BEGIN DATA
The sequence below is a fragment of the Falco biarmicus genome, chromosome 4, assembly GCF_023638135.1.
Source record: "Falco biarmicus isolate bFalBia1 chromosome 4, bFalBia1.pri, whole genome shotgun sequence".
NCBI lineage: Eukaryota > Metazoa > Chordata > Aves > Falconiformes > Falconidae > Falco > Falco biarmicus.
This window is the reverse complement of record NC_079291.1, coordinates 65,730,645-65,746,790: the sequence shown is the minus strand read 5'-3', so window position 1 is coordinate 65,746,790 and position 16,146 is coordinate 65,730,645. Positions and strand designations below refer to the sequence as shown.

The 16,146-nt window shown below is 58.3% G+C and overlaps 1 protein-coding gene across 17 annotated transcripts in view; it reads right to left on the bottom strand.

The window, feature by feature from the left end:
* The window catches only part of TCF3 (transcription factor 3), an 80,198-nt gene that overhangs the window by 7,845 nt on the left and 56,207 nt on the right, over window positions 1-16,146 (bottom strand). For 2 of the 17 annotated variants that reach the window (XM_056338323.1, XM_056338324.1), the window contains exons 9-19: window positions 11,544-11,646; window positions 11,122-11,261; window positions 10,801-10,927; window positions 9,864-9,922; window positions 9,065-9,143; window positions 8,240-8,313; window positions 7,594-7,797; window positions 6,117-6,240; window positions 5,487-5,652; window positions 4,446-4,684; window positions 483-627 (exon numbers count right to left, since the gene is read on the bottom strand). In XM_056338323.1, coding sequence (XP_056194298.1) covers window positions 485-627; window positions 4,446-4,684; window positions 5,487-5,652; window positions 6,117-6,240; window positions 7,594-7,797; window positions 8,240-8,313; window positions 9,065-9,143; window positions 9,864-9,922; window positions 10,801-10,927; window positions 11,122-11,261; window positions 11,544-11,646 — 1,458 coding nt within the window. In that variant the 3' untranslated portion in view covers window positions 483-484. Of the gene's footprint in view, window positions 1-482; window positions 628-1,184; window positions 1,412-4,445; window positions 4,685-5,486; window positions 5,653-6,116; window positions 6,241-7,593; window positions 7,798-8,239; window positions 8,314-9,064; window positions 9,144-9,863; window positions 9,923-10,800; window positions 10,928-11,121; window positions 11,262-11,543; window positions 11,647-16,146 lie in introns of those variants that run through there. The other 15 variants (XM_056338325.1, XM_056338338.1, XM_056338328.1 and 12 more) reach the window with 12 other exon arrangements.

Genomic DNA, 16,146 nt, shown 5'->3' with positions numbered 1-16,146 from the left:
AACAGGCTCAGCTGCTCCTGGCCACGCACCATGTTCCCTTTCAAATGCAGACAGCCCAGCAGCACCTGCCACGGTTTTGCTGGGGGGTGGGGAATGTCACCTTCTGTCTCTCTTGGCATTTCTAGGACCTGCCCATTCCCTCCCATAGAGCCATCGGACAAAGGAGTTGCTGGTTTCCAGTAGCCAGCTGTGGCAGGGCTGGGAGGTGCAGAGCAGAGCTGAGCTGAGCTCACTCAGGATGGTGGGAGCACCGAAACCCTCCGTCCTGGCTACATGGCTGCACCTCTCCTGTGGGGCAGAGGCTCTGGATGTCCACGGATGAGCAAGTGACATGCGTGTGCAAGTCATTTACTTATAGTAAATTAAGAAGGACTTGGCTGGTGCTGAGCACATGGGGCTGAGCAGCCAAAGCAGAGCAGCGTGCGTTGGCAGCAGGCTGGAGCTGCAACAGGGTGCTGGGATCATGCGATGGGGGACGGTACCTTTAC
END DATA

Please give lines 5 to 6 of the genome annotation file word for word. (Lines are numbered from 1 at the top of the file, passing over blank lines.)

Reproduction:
The 16,146-nt window shown below is 58.3% G+C and overlaps 1 protein-coding gene across 17 annotated transcripts in view; it reads right to left on the bottom strand.

The window, feature by feature from the left end: